Today, the DuSable Museum of African American History is a Chicago landmark. In 1961, it was started in the living room of Margaret Taylor-Burroughs.
Born on this day in 1915, Taylor-Burroughs started what was then called the Ebony Museum of Negro History in the downstairs of her house with a group of other concerned citizens and her husband, Charles Burroughs. The museum, which is the oldest independently owned museum of black culture in the United States, was created to preserve, study and teach black history and art.
She was extremely qualified for the job as a longtime teacher, artist and public historian. Taylor-Burroughs, who died in 2010, described how she founded the museum and its early years in an interview with public historian John E. Fleming in 1999.
“We collected various things and when people heard what we were doing they had various things, and they brought them, and we cleared all of the furniture out of the first-floor parlor for the museum,” she said.
In the beginning, the small museum taught classes on how to teach black history, she said. Students started visiting. By 1973, the museum needed more space and moved into its current digs within Washington Park. Today, it's a Smithsonian affiliate, and its collections include a significant collection of 19th and 20th century works by African-American artists, such as the Freedom Mural and historical artifacts like this quilt cover made in 1900, as well as an archives.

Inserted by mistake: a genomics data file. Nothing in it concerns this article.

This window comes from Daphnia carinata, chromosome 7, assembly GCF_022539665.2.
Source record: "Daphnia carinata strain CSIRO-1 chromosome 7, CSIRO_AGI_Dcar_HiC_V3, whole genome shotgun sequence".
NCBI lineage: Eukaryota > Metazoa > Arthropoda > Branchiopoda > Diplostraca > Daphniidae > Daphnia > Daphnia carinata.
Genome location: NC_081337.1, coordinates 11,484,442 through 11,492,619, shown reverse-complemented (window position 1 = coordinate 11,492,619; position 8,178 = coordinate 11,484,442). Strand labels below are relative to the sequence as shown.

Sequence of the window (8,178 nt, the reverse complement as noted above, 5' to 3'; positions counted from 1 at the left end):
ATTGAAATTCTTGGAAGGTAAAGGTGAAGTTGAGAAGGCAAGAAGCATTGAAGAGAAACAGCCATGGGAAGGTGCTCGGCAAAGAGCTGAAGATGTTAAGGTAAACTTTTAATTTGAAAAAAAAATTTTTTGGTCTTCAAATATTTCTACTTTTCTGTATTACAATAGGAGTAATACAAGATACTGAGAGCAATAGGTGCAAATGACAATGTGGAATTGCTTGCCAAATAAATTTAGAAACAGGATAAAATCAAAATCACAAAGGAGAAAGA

Its name also changed. Taylor-Burroughs said that the word “Ebony” was removed from the name partly because it was the name of Ebony Magazine, which was headquartered nearby. In time, it took on the name DuSable after Jean Baptiste Point DuSable, who was Chicago’s first non-indigenous settler according to the Encyclopedia of Chicago. DuSable was an Afro-French fur trader, the encyclopedia writes.
“The DuSable quickly became a resource for teaching African American history and culture and a focal point in Chicago for black social activism,” writes the encyclopedia, “particularly because of limited cultural resources then available to Chicago's large black population. Through the years, the museum has served as nerve center for political fundraisers, community festivals, and social and civic events serving the black community.”
“While battling often adverse conditions, the leaders of these institutions elevated the recognition of black history and culture, provided space for community gatherings, and attempted to develop a strong sense of identity and self-affirmation among African-American audiences,” she writes.
“We weren’t started by anybody downtown; we were started by ordinary folks,” Taylor-Burroughs said about the DuSable.